Search our archive:

« Back to Issue 22

Worth the Effort - Re-Integrating the Outcast

By Anonymous.

Author’s name withheld

Sex offenders have become pariah figures in our culture. As Christians, however, we believe in the redemptive power of the gospel. This is the true story of how one parish has worked to re-integrate a convicted sex offender into parish and community life. Needless to say, a few details have been changed and others omitted in order to protect the anonymity of writer and subjects.

Peter (not his real name) was a leading and well-respected member of our parish congregation when he was arrested in 1999 and charged with sex offences against two boy scouts. He at once admitted the charge, came to trial, and was sentenced to one year in prison. With remission he was released after six months, and has now been back in our congregation for a year.

Our parish, following the procedures laid down by our diocese, had a well- established child protection policy in place, which proved to be of immense value. It enabled us to cope straight away with the situation when it arose, and the Diocesan Child Protection Officer was a great sourced of help and advice. The probation service and the police in our area had not been involved with the church in this way before, and were very impressed with the way the Church of England was geared up to deal with this kind of event.

Peter’s wife and teenage daughters were warmly supported by the rest of the congregation, and by the girls’ school, especially during the difficult period before and after the trial. Although there was plenty of press publicity, there was remarkably little public reaction. There may be two reasons for this. One is perhaps the relatively low level of seriousness of the offence. All sexual offences against children are serious, and Peter was rightly jailed, but it could have been far worse.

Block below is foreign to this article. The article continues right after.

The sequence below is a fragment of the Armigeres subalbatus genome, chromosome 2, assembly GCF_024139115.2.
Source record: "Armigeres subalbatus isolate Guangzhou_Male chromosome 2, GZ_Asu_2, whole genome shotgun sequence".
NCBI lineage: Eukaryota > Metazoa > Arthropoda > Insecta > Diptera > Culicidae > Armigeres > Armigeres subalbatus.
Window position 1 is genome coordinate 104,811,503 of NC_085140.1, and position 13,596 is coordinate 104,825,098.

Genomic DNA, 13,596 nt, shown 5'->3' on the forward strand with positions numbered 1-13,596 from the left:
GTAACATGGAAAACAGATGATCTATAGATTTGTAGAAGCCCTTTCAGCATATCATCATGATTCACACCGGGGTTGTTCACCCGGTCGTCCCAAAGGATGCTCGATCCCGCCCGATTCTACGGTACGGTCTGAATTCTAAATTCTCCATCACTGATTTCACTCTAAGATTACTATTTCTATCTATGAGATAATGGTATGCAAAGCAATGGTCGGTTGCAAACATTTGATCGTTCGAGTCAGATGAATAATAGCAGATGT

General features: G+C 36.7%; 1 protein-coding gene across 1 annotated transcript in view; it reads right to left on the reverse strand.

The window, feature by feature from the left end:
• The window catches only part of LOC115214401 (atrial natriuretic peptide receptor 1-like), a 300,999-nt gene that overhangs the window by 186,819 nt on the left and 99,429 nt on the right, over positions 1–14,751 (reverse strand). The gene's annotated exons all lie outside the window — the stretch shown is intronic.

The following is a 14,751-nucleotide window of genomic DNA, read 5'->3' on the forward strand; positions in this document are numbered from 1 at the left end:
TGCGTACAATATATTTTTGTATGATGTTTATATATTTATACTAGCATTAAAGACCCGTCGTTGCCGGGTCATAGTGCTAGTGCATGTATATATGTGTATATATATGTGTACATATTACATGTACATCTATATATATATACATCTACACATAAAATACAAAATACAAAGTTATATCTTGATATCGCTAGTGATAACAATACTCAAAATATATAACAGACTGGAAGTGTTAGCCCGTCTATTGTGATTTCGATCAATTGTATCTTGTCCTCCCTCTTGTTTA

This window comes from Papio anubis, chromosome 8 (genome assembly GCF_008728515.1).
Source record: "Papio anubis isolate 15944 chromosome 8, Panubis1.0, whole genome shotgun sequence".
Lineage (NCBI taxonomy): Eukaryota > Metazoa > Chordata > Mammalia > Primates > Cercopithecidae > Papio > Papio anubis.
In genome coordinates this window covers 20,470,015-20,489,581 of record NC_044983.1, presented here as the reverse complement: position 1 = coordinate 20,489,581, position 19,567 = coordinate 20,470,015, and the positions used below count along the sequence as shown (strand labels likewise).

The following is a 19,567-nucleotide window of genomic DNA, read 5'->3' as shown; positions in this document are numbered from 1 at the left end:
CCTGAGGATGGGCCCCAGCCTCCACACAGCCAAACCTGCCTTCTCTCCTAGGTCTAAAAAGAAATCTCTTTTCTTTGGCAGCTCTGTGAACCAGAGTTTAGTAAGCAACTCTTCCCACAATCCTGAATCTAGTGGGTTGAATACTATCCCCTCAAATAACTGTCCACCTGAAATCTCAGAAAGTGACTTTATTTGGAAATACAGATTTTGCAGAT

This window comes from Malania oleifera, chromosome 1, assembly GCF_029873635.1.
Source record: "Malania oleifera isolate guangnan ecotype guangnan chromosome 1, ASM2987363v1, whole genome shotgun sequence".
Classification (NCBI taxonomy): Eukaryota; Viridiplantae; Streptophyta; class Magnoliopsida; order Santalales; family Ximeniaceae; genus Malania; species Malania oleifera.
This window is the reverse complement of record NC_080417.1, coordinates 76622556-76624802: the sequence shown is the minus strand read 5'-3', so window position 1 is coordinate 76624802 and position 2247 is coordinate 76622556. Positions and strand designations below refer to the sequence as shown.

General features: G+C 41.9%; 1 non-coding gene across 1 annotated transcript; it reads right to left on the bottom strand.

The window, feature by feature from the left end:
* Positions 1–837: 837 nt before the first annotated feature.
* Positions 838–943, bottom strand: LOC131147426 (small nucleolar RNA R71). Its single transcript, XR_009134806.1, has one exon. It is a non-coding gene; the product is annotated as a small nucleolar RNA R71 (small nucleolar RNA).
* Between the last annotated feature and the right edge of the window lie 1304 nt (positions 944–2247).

The other factor is that the offences took place in another town and nobody in our town even knows who the victims were. I freely admit that it would have been far harder to deal with if the victims had been local children. As a result, although Peter has made no attempts to hide away since his return from prison, he has met with nothing worse than being ignored.

We were open with the congregation from the very beginning. Peter made no attempt to deny the offences, and we kept people informed at every stage, mainly through my making clear statements at the main services whenever there was anything to report. This minimised gossip and misunderstanding. When Peter’s case came to court and he was convicted, I preached a solid sermon on sin and forgiveness and the way we should respond to the events. This was printed for anyone who wanted to have copies, which also covered those who were not there on the day. This was much appreciated.

After a short spell in a local prison, Peter went to a prison which specialised in the care of sex offenders. This was excellent, and the chaplain gave first class support. I went to visit a couple of times. The chaplain said that this was unusual but was very much valued.